Making small purchases on the card and paying the card off every month will show excellent credit history. Be aware that secured credit cards usually have higher interest rates, some companies will charge exorbitant fees, and some may even charge an application fee, so it is important to shop around first.
If able to acquire an unsecured credit card, be careful of the amount of credit card debt used. Too much debt may make it more difficult for someone to qualify for a mortgage loan because they may appear to be a credit risk. One or two revolving credit cards are sufficient, as long as timely payments are made.
Clean Up the Credit Report
Get a copy of the credit report and check it for inaccuracies and errors. Often after a bankruptcy, accounts that should have been included in the bankruptcy are still open and showing as late or in default on the credit report.
All mistakes on a credit report will have to be fixed, which will involve notifying the creditor and sending disputes to the three major credit reporting bureaus, TransUnion, Experian, and Equifax. This may take time, so be sure to pull a copy of the credit report as soon as the bankruptcy is discharged and then once a month to be certain that new inaccuracies that appear can be taken care of promptly. Removing errors will improve debt-to-income figures and will make it easier to qualify for a mortgage loan.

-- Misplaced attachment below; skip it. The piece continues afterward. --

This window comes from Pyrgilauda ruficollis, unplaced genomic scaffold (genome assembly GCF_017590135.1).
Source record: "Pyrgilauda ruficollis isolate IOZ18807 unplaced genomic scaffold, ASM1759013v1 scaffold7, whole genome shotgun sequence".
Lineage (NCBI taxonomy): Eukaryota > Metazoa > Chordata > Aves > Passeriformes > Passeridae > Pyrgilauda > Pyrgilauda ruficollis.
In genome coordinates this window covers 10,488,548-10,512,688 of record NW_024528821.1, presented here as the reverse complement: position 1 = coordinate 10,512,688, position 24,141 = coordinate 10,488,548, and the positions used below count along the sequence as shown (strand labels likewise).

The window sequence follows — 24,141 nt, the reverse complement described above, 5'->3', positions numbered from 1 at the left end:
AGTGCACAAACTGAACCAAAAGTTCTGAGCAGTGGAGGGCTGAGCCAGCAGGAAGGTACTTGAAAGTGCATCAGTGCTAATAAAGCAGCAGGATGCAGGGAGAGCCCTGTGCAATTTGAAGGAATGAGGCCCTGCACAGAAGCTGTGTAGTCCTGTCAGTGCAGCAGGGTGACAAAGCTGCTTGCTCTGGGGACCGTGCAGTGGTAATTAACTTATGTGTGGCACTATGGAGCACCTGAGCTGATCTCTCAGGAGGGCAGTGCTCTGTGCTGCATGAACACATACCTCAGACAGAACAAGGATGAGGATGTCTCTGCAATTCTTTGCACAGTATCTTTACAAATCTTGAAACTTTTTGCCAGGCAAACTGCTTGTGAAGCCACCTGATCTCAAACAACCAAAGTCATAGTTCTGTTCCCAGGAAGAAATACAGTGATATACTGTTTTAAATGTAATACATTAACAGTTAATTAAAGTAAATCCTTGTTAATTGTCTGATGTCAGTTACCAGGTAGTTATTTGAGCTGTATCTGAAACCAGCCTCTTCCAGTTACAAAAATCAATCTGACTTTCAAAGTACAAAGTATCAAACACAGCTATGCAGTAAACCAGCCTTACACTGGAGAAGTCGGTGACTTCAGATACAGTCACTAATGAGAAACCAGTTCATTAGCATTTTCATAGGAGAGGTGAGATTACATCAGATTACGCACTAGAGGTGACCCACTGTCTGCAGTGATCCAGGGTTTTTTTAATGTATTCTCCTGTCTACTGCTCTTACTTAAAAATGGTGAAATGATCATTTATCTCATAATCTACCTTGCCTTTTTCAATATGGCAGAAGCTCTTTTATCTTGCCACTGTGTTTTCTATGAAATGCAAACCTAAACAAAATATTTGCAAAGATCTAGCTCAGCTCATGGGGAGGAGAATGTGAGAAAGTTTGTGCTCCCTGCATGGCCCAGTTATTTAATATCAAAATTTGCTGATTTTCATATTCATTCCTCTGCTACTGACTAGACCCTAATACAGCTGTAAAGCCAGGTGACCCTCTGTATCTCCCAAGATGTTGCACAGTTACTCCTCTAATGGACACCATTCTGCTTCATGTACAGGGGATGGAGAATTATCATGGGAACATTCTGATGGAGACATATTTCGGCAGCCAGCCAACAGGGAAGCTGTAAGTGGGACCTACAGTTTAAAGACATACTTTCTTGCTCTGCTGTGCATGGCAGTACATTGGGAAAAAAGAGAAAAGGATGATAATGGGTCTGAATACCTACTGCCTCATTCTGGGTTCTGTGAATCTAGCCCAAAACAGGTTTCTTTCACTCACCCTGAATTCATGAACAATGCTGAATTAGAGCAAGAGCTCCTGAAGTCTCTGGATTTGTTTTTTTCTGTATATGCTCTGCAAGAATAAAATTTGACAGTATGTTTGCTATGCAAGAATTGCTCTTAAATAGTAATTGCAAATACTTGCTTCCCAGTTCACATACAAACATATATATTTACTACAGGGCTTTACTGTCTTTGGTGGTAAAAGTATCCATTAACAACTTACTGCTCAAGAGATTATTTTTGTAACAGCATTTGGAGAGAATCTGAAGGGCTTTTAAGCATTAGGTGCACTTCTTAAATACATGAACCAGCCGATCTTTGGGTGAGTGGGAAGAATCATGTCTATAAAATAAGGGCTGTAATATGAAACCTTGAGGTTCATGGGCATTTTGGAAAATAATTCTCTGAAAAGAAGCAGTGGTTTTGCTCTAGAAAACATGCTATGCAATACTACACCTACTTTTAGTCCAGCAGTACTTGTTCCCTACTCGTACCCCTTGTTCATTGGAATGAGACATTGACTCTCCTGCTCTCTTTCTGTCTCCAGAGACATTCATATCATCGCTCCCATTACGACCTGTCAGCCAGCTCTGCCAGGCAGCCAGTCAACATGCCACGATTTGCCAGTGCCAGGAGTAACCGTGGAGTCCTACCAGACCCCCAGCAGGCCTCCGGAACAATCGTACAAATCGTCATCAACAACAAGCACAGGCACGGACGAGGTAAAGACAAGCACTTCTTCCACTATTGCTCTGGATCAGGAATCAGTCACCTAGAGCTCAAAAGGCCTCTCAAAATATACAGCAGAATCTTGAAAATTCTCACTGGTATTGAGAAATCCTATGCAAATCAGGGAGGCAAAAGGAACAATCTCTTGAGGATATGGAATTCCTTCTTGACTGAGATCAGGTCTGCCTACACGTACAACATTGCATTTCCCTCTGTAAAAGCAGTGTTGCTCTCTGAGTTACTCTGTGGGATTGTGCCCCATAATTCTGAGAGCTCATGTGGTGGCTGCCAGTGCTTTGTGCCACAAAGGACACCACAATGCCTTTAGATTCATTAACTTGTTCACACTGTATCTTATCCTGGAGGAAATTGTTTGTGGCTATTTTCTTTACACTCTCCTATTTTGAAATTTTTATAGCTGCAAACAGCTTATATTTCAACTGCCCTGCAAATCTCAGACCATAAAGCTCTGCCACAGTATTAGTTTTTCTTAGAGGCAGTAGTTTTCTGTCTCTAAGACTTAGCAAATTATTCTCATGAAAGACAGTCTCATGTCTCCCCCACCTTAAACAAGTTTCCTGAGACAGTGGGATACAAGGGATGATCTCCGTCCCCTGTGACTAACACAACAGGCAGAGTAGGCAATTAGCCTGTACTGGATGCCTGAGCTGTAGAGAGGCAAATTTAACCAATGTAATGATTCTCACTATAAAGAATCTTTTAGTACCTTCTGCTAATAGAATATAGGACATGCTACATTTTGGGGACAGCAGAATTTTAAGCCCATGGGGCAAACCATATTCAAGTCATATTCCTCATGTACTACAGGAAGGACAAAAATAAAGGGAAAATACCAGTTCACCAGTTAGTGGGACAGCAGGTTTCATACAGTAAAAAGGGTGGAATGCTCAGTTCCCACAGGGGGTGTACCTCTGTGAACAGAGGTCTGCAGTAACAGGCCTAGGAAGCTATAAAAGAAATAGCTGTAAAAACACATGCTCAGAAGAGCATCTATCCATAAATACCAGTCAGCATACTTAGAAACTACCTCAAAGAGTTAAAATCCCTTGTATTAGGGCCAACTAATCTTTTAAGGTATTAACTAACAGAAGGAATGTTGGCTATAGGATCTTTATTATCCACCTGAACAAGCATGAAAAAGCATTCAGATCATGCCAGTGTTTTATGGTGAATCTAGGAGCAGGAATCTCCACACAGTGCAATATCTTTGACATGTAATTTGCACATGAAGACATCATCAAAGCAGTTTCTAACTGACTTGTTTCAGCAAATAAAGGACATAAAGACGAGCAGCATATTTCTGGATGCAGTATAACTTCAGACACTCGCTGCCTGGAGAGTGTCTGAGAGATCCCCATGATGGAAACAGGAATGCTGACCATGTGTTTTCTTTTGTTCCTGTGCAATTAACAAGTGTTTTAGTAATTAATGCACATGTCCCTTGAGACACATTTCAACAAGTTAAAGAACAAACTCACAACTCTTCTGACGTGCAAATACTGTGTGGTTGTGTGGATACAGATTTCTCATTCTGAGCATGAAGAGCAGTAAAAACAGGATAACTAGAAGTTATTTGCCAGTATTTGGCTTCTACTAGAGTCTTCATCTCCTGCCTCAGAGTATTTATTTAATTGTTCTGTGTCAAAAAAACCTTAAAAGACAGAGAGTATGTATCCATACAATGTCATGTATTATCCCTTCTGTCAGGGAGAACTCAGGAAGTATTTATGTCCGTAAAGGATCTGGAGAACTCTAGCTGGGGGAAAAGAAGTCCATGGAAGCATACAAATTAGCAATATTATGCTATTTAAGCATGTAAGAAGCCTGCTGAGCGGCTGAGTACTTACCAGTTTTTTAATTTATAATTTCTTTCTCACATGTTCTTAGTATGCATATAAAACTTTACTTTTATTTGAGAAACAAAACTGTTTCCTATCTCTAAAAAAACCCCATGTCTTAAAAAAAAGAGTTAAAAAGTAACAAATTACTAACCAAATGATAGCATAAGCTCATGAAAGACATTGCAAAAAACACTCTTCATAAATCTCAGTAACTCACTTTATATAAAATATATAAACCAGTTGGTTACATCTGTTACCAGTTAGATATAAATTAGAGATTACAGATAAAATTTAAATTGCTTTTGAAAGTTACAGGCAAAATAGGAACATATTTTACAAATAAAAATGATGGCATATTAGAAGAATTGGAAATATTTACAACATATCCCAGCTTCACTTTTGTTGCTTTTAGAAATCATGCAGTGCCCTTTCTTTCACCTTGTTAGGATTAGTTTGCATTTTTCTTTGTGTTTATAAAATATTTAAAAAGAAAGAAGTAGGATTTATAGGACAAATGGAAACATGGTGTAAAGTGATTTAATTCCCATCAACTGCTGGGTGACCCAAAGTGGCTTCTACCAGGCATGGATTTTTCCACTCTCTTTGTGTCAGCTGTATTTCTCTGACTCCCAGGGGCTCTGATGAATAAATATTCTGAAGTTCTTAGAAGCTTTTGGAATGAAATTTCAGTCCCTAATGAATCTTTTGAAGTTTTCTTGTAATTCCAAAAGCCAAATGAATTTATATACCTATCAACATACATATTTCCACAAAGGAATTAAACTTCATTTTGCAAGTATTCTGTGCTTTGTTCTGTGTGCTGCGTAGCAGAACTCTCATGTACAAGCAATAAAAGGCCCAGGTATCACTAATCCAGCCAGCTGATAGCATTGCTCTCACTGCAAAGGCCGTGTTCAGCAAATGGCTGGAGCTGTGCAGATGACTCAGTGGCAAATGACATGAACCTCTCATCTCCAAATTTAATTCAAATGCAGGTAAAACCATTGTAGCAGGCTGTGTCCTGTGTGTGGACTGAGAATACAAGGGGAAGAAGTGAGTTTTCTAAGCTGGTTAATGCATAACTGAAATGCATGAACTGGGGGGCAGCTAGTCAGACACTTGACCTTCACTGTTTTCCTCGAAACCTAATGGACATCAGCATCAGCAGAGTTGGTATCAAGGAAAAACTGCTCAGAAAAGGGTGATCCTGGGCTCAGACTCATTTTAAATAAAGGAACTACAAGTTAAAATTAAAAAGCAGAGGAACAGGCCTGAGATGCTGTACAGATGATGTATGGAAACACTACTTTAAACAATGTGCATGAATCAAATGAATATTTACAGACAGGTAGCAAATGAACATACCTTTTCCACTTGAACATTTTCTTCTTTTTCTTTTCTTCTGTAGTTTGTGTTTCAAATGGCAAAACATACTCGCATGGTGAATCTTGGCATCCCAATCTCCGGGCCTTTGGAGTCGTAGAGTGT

Although a bankruptcy can remain on a credit report for up to ten years, this can be mitigated immediately by adopting responsible credit habits. Lenders will look at the debt-to-income ratio to determine creditworthiness and ability to repay a mortgage loan. Applicants must also have an established job history, and lenders may ask for a copy of paystubs and/or tax returns to show stable employment history and income. Rebuild the savings account. Having a large downpayment will enable applicants to obtain a better interest rate.
If a loan application is rejected, find out why and fix the problem. Some lenders have strict qualification policies regarding bankrupt borrowers while other lenders have special programs for people with bankruptcies. This process will require diligence, and most of all, patience.